New Laws To Take Effect July 1
Information is furnished by 28th District State Sen. Joey Hensley, MD., R-Hohenwald, who represents Giles and five other counties,
The first session of the 112th General Assembly ended in May and marked the close of a very productive year for the Tennessee General Assembly.
Legislation passed involving a wide variety of topics aimed at bettering lives of Tennesseans. Below is a list of legislation that will take effect in July of 2021.
Tax Cut / Sales Tax Holiday – Legislation was approved cutting $50 million in taxes by providing an additional sales tax holiday on the sale of food and food ingredients from July 30– Aug. 4, 2021.
It also cuts taxes on the retail sale of prepared food for restaurants in that time. This is in addition to Tennessee’s annual sales tax holiday which allows consumers to purchase clothing, school supplies and computers tax-free.
Special Session / Tennessee Learning Loss Remediation and Student Acceleration Act --
Among other measures addressing learning losses, this legislation strengthens the state’s 3rd grade reading retention policy by ensuring students are on grade-level before promotion to 4th grade.
Teachers / Endorsement Pathways – A new law to increase retention of high-quality educators by providing an alternative endorsement pathway passed the General Assembly.
The measure provides additional flexibility at the local level. The Board of Education will create a process by which school districts may administer training programs for endorsements without having to enroll in higher education.
Individuals will still be expected to pass an assessment to ensure they are qualified.
Textbook Transparency Act -- The Textbook Transparency Act of 2021 ensures textbooks are accessible to public view.
It makes available online textbooks adopted by Tennessee and used by public schools.
Compared to the 90-day timeframe textbooks are required to be available to the public, publishers are now required to make materials used in the classroom available.
Students / Threat of Mass Violence -- Legislation seeking to address mass violence on school property was approved.
It creates a Class A misdemeanor offense for communicating a threat to commit an act of mass violence on school property or at a school-related activity and a Class B misdemeanor if a person with knowledge fails to report it.
A court may require a person sentenced for either offense to pay restitution for the destruction of normal activities.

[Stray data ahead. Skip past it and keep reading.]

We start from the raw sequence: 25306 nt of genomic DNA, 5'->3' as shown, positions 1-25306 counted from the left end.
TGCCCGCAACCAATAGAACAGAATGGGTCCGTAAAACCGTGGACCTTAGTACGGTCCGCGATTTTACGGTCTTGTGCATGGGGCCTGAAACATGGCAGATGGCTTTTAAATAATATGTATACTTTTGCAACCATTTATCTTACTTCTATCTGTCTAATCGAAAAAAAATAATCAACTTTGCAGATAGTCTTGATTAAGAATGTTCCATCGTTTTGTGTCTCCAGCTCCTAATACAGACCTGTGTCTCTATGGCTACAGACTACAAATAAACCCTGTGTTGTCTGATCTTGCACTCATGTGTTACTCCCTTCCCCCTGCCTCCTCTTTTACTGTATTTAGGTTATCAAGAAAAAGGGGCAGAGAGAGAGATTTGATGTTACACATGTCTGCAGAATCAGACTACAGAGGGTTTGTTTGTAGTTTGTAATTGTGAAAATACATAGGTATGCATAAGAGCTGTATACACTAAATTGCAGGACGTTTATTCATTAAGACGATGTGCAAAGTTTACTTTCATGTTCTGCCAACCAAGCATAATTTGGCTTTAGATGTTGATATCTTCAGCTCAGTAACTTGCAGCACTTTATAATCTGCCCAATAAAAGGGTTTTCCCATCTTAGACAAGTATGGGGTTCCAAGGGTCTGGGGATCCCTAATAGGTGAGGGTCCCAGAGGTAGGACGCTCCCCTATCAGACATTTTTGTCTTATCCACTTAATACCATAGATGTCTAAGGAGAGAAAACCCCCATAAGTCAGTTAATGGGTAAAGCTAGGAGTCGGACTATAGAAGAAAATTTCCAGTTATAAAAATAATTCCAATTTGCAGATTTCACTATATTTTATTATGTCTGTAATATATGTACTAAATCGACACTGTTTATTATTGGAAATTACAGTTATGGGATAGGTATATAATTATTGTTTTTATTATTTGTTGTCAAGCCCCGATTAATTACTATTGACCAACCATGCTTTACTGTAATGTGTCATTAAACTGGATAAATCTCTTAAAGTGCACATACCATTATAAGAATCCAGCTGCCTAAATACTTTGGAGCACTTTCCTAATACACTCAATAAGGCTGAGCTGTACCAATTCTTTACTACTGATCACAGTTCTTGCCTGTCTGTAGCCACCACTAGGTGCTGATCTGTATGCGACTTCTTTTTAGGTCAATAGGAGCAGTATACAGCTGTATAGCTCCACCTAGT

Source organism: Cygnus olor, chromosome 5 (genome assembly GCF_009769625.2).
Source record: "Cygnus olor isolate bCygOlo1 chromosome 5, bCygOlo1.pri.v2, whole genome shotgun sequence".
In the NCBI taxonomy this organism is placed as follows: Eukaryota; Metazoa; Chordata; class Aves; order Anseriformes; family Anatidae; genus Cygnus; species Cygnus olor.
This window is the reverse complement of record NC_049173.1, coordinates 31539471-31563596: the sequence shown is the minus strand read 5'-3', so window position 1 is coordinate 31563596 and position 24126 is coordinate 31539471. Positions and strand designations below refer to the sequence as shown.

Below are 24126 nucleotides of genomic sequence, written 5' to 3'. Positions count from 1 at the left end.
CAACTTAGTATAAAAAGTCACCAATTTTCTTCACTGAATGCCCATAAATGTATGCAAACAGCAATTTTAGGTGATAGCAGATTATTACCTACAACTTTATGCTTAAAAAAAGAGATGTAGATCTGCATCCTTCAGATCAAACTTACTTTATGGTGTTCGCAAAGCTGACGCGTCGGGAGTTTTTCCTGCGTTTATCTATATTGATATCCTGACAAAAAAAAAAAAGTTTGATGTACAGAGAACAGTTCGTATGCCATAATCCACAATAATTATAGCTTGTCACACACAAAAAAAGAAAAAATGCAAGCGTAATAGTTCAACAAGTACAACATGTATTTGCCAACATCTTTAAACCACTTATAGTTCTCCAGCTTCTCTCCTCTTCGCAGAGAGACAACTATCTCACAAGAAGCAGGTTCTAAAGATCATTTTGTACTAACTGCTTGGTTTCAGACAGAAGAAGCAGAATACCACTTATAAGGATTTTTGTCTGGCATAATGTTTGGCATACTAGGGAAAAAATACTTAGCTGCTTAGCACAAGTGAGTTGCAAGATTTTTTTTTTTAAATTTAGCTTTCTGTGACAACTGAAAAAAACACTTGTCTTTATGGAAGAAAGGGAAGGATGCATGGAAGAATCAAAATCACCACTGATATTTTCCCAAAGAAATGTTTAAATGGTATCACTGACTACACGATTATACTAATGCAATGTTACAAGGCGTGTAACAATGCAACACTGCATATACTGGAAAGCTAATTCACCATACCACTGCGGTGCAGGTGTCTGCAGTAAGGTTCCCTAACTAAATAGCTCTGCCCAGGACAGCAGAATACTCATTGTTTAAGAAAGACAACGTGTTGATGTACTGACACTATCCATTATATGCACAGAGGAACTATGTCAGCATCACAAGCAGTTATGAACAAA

It also allows a court to order a child held for threatening mass violence on a school to undergo a mental health evaluation.
Tennessee Accommodations for All Children Act – The Tennessee Accommodations for All Children Act requires a public school to provide a reasonable accommodation to a student who has conveyed through a written request that they are unwilling or unable to use multi-occupancy restrooms or changing facilities designated for the person’s sex.
Goals of the bill is to be respectful and protect every child’s right to privacy, and remove any uncertainty about making accommodations for all children.
Student’s Right to Know Act – The General Assembly enacted legislation to provide critical information to Tennesseans pursuing higher education.
The Student’s Right to Know Act requires the Tennessee Higher Education Commission (THEC) to publish a web-based dashboard for high school students considering college and career options.
It will give students more information regarding higher education cost options, in addition to expected wages in occupations they are considering.
HOPE Scholarship / Homeschoolers -- Before the General Assembly wrapped up the 2021 legislative session, lawmakers also dealt with inequities in the HOPE Scholarship Grant for homeschool students.
Under previous law, homeschool students could not qualify for HOPE Scholarships through their GPA score, unlike their public and accredited private school counterparts. Instead, they relied on their ACT scores for eligibility.
The new law solves this discrepancy by extending aid to homeschool students who complete six credit hours of dual-enrollment and maintain at least a 3.0 GPA in those courses. Additionally, the legislation removes the requirement that a student must have been enrolled in a home school for one year immediately preceding completion of their high school level education.
Confucius Institutes / Foreign Influence on Higher Education -- "State lawmakers voted passed a bill that I sponsored to provide greater transparency regarding foreign influences on state college and university campuses," Hensley wrote.
The statute prohibits establishment of Confucius Institutes with ties to communist regimes and requires state institutions to disclose gifts received from and contracts initiated with a foreign source in excess of $10,000.
Hensley may be contacted at 425 Rep. John Lewis Way N., Suite 742, Nashville, Tenn., 37243, by calling 615-741-3100, toll free at 1-800-449-8366 ext. 13100 or by faxing 615-253-0231.
His district address is 855 Summertown Highway, Hohenwald Tenn., 38462. His telephone number is 931-796-2018, his cell telephone is 931-212-8823 and his E-mail: firstname.lastname@example.org